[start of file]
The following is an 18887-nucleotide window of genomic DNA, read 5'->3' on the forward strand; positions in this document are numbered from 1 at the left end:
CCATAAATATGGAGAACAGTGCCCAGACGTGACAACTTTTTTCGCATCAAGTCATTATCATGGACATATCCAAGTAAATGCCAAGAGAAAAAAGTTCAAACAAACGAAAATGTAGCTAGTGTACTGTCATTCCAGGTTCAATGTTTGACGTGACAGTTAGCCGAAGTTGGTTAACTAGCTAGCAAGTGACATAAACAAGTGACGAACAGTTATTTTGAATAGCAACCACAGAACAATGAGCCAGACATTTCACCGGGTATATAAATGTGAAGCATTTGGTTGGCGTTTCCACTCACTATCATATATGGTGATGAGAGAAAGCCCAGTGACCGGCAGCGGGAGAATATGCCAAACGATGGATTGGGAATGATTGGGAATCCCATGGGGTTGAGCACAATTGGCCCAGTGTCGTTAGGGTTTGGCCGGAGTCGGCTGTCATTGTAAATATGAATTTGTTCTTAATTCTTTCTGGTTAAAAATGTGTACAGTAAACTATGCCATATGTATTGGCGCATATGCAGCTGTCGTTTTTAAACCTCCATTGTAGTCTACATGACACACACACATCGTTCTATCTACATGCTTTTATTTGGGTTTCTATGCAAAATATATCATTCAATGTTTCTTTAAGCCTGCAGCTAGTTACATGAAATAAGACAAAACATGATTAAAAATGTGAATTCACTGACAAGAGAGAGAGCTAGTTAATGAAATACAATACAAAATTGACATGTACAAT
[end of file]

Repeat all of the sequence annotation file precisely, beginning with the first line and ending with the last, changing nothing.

The following is an 18887-nucleotide window of genomic DNA, read 5'->3' on the forward strand; positions in this document are numbered from 1 at the left end:
CCATAAATATGGAGAACAGTGCCCAGACGTGACAACTTTTTTCGCATCAAGTCATTATCATGGACATATCCAAGTAAATGCCAAGAGAAAAAAGTTCAAACAAACGAAAATGTAGCTAGTGTACTGTCATTCCAGGTTCAATGTTTGACGTGACAGTTAGCCGAAGTTGGTTAACTAGCTAGCAAGTGACATAAACAAGTGACGAACAGTTATTTTGAATAGCAACCACAGAACAATGAGCCAGACATTTCACCGGGTATATAAATGTGAAGCATTTGGTTGGCGTTTCCACTCACTATCATATATGGTGATGAGAGAAAGCCCAGTGACCGGCAGCGGGAGAATATGCCAAACGATGGATTGGGAATGATTGGGAATCCCATGGGGTTGAGCACAATTGGCCCAGTGTCGTTAGGGTTTGGCCGGAGTCGGCTGTCATTGTAAATATGAATTTGTTCTTAATTCTTTCTGGTTAAAAATGTGTACAGTAAACTATGCCATATGTATTGGCGCATATGCAGCTGTCGTTTTTAAACCTCCATTGTAGTCTACATGACACACACACATCGTTCTATCTACATGCTTTTATTTGGGTTTCTATGCAAAATATATCATTCAATGTTTCTTTAAGCCTGCAGCTAGTTACATGAAATAAGACAAAACATGATTAAAAATGTGAATTCACTGACAAGAGAGAGAGCTAGTTAATGAAATACAATACAAAATTGACATGTACAAT